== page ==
John 14  

John did not present a chronological narrative of the life of Jesus, but sought to show the deity of Jesus.

John was not only seeking to strengthen the faith of second-generation believers and bring about faith in others.

John emphasized Jesus Christ as "the Son of God," fully God and fully man, contrary to the doctrine which saw the "Christ-spirit" as coming upon the human Jesus at His baptism and leaving him at the crucifixion.
W Gospel_of_John
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Authorship: (Assumed)
Justus Calpurnius Piso, son of Arrius C. Piso (circa 105 AD)

The True Authorship of the New Testament, by Abelard Reuchlin 1986
[source]
Year Written: (Assumed)
90-110 AD
Manuscript: (Earliest Available)
125-250 AD - Large fragment - Papyrus(5,6,22,28,39,45,52,66,75,80,90,95,106)
Scripture Type:
New Testament
The New Testament is the second major part of the Christian biblical canon, the first part being the Old Testament, based on the Hebrew Bible. The New Testament discusses the teachings and person of Jesus, as well as events in first-century Christianity. Christians regard both the Old and New Testaments together as sacred scripture.

The New Testament consists of 27 books which serve as a source for Christian theology and morality. It is an anthology, a collection of Christian works written in the Greek language within the first 100-years of Jesus, at different times by various writers, who were early Jewish followers of Jesus.
Further Reading:
earlychristianwritings.com/text/john.html
earlychristianwritings.com/john.html
www.openbible.info/geo/preview/john
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   VIDEO (213 ) | JOHN
BIBLE CANONS (5) | JOHN
BIBLE CANON
A list of Texts a particular religious community regard as authoritative scripture
1. Marcion Canon (140 AD)
Marcionism was a religious movement based on the teachings of the 2nd-century Marcion of Sinope. Marcions Canon lists 14 books out of the 27 books in the New Testament. More specifically, these were Luke and Paul's 13 writings. Marcion even rejected the entire Old Testament of 39 books.

bible.ca/marcion
W Marcion_of_Sinope

John was Rejected (0%) by Marcion Canon
(No mention; no quotes; opinion unknown)
2. Muratorian Canon (170 AD)
The Muratorian Canon is an ancient list of New Testament books - the oldest such list we have found and lists 22 of the 27 books that were later included in the New Testament of the Christian Bible.

It is noteworthy that the Muratorian Canon omits several epistles that later did win acceptance in the Christian New Testament such as the books of James and 2 Peter.

gotquestions.org/muratorian
W Muratorian_fragment

John was Fully Accepted (100%) by Muratorian Canon
(Fully accepted; true scripture; quoted approvingly)
3. Apostolic Canon (300 AD)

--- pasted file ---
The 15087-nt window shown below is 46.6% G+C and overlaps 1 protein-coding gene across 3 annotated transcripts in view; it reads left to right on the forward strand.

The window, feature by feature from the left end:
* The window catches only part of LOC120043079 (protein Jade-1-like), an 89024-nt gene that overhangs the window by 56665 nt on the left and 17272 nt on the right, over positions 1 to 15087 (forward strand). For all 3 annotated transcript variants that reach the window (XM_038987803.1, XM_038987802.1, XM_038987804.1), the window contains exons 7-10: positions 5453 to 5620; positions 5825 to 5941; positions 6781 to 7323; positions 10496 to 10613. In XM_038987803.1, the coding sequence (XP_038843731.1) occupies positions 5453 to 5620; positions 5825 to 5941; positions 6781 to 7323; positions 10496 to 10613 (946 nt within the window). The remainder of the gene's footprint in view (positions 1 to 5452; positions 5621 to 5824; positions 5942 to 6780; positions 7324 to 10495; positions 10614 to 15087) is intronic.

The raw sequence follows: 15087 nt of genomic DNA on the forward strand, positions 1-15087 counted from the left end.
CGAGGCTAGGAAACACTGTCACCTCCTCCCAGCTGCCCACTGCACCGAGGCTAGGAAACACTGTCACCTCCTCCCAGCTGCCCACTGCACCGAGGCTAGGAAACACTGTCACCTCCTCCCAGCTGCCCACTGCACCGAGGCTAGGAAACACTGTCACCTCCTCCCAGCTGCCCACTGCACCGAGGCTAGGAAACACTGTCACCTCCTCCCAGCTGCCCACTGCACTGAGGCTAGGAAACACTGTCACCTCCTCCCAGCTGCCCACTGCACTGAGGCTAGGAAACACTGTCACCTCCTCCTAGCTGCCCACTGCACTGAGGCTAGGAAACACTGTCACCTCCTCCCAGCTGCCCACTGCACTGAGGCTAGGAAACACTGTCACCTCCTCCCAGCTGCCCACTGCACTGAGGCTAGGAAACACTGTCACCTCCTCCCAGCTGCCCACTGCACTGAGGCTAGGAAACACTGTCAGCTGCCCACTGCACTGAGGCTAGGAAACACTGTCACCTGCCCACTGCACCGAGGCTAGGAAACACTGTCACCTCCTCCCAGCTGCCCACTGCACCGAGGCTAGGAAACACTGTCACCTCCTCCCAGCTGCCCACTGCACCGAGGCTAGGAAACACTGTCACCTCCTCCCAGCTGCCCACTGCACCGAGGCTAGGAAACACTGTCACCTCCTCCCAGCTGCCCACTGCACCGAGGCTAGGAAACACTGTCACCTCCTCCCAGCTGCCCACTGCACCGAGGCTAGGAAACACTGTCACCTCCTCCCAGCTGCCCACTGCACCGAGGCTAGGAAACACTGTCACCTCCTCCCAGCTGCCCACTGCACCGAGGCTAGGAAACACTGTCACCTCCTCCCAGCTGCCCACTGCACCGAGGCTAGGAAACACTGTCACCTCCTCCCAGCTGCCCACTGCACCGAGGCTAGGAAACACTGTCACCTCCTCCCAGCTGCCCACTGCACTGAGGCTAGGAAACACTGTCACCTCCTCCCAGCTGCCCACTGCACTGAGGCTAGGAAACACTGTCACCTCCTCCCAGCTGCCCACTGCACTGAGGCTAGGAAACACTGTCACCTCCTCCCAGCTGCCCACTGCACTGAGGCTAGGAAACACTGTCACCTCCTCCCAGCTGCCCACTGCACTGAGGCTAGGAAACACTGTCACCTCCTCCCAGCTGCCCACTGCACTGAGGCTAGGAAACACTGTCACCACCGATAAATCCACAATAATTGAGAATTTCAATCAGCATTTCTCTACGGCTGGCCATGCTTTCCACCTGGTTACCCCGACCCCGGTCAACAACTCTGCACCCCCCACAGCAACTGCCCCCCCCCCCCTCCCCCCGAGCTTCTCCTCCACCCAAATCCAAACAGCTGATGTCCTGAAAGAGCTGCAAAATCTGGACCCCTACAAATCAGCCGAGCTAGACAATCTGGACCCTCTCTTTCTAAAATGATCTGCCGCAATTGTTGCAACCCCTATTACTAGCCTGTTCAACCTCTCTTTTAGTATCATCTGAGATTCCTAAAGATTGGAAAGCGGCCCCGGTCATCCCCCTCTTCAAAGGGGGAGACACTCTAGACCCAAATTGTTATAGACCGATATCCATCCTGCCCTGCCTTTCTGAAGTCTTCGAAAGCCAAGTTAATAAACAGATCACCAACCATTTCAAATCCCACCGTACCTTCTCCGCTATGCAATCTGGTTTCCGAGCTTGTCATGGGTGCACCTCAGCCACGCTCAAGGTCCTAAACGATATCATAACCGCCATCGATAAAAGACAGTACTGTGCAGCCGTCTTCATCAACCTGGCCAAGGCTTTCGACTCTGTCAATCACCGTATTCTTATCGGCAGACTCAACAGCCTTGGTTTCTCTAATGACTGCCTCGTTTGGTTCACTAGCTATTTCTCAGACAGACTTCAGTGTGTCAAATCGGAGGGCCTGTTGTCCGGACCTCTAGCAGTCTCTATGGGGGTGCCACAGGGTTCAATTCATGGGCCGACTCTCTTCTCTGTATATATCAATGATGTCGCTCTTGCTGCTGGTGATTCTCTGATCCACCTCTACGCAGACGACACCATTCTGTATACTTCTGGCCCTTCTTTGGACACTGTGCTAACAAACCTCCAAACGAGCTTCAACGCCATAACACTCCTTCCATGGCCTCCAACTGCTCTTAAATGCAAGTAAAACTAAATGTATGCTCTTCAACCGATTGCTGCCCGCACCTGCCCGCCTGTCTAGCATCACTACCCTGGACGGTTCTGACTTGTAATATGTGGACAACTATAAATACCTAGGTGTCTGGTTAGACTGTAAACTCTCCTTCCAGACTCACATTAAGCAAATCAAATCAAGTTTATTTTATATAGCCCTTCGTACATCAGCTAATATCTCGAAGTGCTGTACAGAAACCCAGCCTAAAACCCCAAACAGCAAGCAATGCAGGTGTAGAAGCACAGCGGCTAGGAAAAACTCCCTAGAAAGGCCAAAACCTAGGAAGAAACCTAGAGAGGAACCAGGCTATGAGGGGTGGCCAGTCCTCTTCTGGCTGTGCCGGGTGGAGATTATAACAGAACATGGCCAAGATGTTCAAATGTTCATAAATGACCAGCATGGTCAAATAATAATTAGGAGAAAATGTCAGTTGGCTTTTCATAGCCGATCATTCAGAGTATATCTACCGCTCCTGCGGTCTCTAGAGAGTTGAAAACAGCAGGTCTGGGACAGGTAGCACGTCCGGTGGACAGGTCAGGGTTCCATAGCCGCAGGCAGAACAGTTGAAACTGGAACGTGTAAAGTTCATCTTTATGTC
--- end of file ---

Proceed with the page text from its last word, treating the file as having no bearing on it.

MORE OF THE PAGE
Apostolic Canons or Ecclesiastical Canons
W Canons_of_the_Apostles

John was Fully Accepted (100%) by Apostolic Canon
(Fully accepted; true scripture; quoted approvingly)
4. Cheltenham/ Mommsen List (360 AD)
The Cheltenham or Mommsen List is a Latin manuscript discovered by the German classical scholar Theodor Mommsen (published 1886) which probably originated in North Africa in the 4th century.

It has 24-book Old Testament and 24-book New Testament which omits Jude and James, and perhaps Hebrews, and questions the epistles of John and Peter.

bible-researcher.com/cheltenham
W Theodor_Mommsen

John was Fully Accepted (100%) by Cheltenham/ Mommsen List
(Fully accepted; true scripture; quoted approvingly)
5. Council of Rome (382 AD)
The Council of Rome was a meeting of Catholic Church officials and theologians which took place in 382 under the authority of Pope Damasus I, bishop of Rome.

According to a document appended to some manuscripts, the Council of Rome affirmed the authority of the Old and New Testament canon in a decretal or damasine list.
W Council_of_Rome

John was Fully Accepted (100%) by Council of Rome
(Fully accepted; true scripture; quoted approvingly)
Bible Canon (367 AD)
In 367 AD, Bishop Athanasius of Alexandria, first gave a list of the 27-books to become the New Testament 'Bible Canon'
W Development_of_the_New_Testament_canon

CHURCH FATHERS (17) | JOHN
Bible Canon (367 AD)
In 367 AD, Bishop Athanasius of Alexandria, first gave a list of the 27-books to become the New Testament 'Bible Canon'
W Development_of_the_New_Testament_canon

TEXTUAL CRITICISM | JOHN
CHURCH FATHER
Ancient and generally influential Christian theologians, eminent teachers and great bishops
1. Clement of Rome (97 AD)

John was Approved (75%) by Clement of Rome
(Citation; approving quotation; alluded to; acceptable with changes)
2. Ignatius of Antioch (110 AD)

John was Rejected (0%) by Ignatius of Antioch
(No mention; no quotes; opinion unknown)
3. Barnabas (130 AD)

John was Rejected (0%) by Barnabas
(No mention; no quotes; opinion unknown)
4. Hermas (140 AD)

John was Rejected (0%) by Hermas
(No mention; no quotes; opinion unknown)
5. Papias of Hierapolis (140 AD)

John was Approved (75%) by Papias of Hierapolis
(Citation; approving quotation; alluded to; acceptable with changes)
6. Polycarp (150 AD)

John was Approved (75%) by Polycarp
(Citation; approving quotation; alluded to; acceptable with changes)
7. Didache (150 AD)

John was Rejected (0%) by Didache
(No mention; no quotes; opinion unknown)
8. Diognetus (150 AD)

John was Rejected (0%) by Diognetus
(No mention; no quotes; opinion unknown)
9. Justin Martyr (155 AD)

John was Fully Accepted (100%) by Justin Martyr
(Fully accepted; true scripture; quoted approvingly)
10. Irenaeous (202 AD)

John was Fully Accepted (100%) by Irenaeous
(Fully accepted; true scripture; quoted approvingly)
11. Clement of Alexandria (215 AD)

John was Approved (75%) by Clement of Alexandria
(Citation; approving quotation; alluded to; acceptable with changes)
12. Tertullian (220 AD)

John was Approved (75%) by Tertullian
(Citation; approving quotation; alluded to; acceptable with changes)
13. Origen (254 AD)

John was Approved (75%) by Origen
(Citation; approving quotation; alluded to; acceptable with changes)
14. Eusebius of Caesarea (340 AD)

John was Fully Accepted (100%) by Eusebius of Caesarea
(Fully accepted; true scripture; quoted approvingly)
15. Athanasius of Alexandria (367 AD)

John was Fully Accepted (100%) by Athanasius of Alexandria